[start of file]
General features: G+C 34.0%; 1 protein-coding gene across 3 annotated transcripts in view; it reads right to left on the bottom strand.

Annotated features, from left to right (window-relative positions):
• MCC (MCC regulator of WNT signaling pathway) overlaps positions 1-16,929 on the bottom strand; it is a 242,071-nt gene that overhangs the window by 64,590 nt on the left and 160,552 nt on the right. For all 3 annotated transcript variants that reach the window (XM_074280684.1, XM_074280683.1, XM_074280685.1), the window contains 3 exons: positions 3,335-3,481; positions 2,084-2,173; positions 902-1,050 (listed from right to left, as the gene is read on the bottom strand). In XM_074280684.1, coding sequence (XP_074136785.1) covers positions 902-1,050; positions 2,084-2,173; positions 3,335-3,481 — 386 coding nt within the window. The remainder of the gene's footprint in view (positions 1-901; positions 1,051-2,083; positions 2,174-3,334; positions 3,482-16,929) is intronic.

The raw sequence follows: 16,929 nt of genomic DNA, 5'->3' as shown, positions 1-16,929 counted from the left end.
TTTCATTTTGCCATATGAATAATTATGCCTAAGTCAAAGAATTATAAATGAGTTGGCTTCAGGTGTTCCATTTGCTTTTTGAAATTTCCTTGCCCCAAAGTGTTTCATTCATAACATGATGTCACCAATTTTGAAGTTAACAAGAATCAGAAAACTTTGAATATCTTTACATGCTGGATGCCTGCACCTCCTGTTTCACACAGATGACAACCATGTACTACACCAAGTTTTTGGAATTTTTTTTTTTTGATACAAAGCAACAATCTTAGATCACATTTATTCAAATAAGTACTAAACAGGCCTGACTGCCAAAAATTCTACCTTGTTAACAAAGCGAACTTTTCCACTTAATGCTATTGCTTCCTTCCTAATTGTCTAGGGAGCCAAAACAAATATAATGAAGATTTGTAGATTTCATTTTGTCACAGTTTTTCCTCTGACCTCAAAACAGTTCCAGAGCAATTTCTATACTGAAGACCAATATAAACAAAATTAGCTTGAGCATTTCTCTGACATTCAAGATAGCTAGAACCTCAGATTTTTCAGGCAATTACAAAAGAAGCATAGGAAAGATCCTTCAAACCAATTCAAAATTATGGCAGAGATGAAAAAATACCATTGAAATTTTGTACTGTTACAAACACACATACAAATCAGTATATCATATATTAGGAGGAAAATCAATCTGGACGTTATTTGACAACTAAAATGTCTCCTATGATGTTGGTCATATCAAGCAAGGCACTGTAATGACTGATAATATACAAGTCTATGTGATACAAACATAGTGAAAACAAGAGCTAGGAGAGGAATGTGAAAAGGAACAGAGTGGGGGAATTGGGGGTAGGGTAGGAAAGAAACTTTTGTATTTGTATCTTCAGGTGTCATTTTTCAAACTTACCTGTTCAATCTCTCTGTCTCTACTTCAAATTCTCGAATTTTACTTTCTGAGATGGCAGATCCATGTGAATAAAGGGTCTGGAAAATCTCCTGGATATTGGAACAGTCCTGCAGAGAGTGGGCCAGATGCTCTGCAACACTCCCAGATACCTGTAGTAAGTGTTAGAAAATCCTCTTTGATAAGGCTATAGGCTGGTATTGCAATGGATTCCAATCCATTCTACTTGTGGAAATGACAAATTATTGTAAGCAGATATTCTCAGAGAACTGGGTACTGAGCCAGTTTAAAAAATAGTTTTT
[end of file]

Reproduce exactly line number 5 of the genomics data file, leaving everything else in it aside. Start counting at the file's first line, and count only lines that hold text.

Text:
TTTCATTTTGCCATATGAATAATTATGCCTAAGTCAAAGAATTATAAATGAGTTGGCTTCAGGTGTTCCATTTGCTTTTTGAAATTTCCTTGCCCCAAAGTGTTTCATTCATAACATGATGTCACCAATTTTGAAGTTAACAAGAATCAGAAAACTTTGAATATCTTTACATGCTGGATGCCTGCACCTCCTGTTTCACACAGATGACAACCATGTACTACACCAAGTTTTTGGAATTTTTTTTTTTTGATACAAAGCAACAATCTTAGATCACATTTATTCAAATAAGTACTAAACAGGCCTGACTGCCAAAAATTCTACCTTGTTAACAAAGCGAACTTTTCCACTTAATGCTATTGCTTCCTTCCTAATTGTCTAGGGAGCCAAAACAAATATAATGAAGATTTGTAGATTTCATTTTGTCACAGTTTTTCCTCTGACCTCAAAACAGTTCCAGAGCAATTTCTATACTGAAGACCAATATAAACAAAATTAGCTTGAGCATTTCTCTGACATTCAAGATAGCTAGAACCTCAGATTTTTCAGGCAATTACAAAAGAAGCATAGGAAAGATCCTTCAAACCAATTCAAAATTATGGCAGAGATGAAAAAATACCATTGAAATTTTGTACTGTTACAAACACACATACAAATCAGTATATCATATATTAGGAGGAAAATCAATCTGGACGTTATTTGACAACTAAAATGTCTCCTATGATGTTGGTCATATCAAGCAAGGCACTGTAATGACTGATAATATACAAGTCTATGTGATACAAACATAGTGAAAACAAGAGCTAGGAGAGGAATGTGAAAAGGAACAGAGTGGGGGAATTGGGGGTAGGGTAGGAAAGAAACTTTTGTATTTGTATCTTCAGGTGTCATTTTTCAAACTTACCTGTTCAATCTCTCTGTCTCTACTTCAAATTCTCGAATTTTACTTTCTGAGATGGCAGATCCATGTGAATAAAGGGTCTGGAAAATCTCCTGGATATTGGAACAGTCCTGCAGAGAGTGGGCCAGATGCTCTGCAACACTCCCAGATACCTGTAGTAAGTGTTAGAAAATCCTCTTTGATAAGGCTATAGGCTGGTATTGCAATGGATTCCAATCCATTCTACTTGTGGAAATGACAAATTATTGTAAGCAGATATTCTCAGAGAACTGGGTACTGAGCCAGTTTAAAAAATAGTTTTT